CaSP Participates in the NSPN 2020 Election Initiative with a Meta-Review on Emerging Infectious Diseases

by Marie Fiori, CaSP Co-President

CaSP’s parent organization, the National Science Policy Network (NSPN), recently launched their 2020 Election Initiative. This initiative seeks to educate both candidates and the public about the science policy issues shaping the 2020 election. Last month, CaSP kicked off this process with a Meta-Review of strategies for combating emerging infectious diseases where we collected resources on infectious diseases for policy experts.This builds on the work we started with our panel of experts in February 2019. The Meta-Review was only Stage 1 of the NSPN’s 2020 Election Initiative. In Stage 2, a smaller group of CaSPers will work with Science Rising to craft an Op-Ed on the public to publish in a Wisconsin newspaper.

During the Meta-Review,CaSP used the US’s role in the international response to ebola and Zika viruses as case studies for how to effectively combat measles and influenza domestically. Ebola and Zika  wreaked havoc on the communities that were affected by them, but these diseases were not relevant in the United States. Despite this, both epidemics dominated American news cycles. As a result, many Americans are more concerned about how ebola and Zika may affect them than they are about diseases that scientists believe pose a much larger threat to Americans, such as measles and the flu.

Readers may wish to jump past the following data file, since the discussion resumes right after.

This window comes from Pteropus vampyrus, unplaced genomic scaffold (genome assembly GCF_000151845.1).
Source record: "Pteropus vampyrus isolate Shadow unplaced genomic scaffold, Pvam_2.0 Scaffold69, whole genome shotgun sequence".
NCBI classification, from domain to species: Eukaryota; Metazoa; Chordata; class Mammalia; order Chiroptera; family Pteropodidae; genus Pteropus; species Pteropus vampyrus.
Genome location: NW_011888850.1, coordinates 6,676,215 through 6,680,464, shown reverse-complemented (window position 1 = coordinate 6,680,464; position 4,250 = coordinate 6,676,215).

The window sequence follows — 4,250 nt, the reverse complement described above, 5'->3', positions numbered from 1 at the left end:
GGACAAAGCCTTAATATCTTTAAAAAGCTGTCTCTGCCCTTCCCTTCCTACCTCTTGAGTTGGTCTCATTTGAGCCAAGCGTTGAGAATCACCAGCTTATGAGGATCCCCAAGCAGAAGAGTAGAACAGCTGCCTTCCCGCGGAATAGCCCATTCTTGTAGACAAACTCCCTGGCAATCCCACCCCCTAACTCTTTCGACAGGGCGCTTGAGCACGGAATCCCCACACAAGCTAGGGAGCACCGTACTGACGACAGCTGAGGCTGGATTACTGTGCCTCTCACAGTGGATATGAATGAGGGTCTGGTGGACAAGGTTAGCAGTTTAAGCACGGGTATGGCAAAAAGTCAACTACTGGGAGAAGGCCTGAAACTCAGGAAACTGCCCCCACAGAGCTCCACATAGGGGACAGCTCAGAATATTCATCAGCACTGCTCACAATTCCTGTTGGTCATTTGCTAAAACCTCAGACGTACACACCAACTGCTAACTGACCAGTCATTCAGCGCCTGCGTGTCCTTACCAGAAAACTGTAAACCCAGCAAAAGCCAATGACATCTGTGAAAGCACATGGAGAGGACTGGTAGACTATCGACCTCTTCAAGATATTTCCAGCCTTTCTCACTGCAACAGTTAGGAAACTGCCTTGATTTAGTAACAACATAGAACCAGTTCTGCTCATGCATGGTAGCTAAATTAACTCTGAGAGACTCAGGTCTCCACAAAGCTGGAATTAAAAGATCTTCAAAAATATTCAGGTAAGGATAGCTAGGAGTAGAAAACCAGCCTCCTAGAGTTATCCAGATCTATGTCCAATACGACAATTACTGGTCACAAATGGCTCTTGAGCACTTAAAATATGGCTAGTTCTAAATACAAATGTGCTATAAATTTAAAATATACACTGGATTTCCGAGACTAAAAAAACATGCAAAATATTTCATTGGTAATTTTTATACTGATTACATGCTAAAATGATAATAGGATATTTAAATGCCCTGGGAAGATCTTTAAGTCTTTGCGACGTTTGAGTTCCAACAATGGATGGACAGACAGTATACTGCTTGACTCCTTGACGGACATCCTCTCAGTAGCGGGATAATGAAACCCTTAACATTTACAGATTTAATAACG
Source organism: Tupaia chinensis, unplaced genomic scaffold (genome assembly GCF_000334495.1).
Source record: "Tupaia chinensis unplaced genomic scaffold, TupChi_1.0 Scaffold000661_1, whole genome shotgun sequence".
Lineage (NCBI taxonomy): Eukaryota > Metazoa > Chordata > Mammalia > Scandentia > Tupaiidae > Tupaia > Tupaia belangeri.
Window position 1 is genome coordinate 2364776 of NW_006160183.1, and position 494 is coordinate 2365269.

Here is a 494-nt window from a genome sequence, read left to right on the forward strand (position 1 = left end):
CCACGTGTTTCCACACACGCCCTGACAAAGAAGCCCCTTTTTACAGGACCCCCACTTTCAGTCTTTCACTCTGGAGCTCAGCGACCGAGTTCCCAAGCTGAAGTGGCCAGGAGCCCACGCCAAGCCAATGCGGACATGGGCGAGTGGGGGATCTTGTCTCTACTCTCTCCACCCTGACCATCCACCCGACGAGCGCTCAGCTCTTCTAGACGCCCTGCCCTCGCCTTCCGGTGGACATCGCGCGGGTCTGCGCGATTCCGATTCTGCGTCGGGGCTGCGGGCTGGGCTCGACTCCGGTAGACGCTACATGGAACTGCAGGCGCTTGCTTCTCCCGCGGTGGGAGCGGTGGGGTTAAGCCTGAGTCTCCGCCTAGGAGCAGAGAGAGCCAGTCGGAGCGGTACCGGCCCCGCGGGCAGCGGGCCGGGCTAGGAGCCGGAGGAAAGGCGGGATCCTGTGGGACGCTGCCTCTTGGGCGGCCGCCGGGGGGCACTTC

To understand international and domestic responses to our four diseases of interest we split into working groups. Each group focused on the policies surrounding one of the diseases. For example, what worked in the efforts to treat and prevent the spread of Zika and ebola, and what didn’t? How do these policies compare to the policies on preventing measles and the flu?Groups reported what they had learned in a shared spreadsheet.

Our storyboard during meta-review stage 1! Love the whiteboard walls in the WID.

We’re excited to keep learning about responses to emerging infectious diseases and how we can use that knowledge to help policymakers ensure the best infrastructure is in place to react to measles and the flu. Stay tuned for our Stage 2 publication in the coming months!

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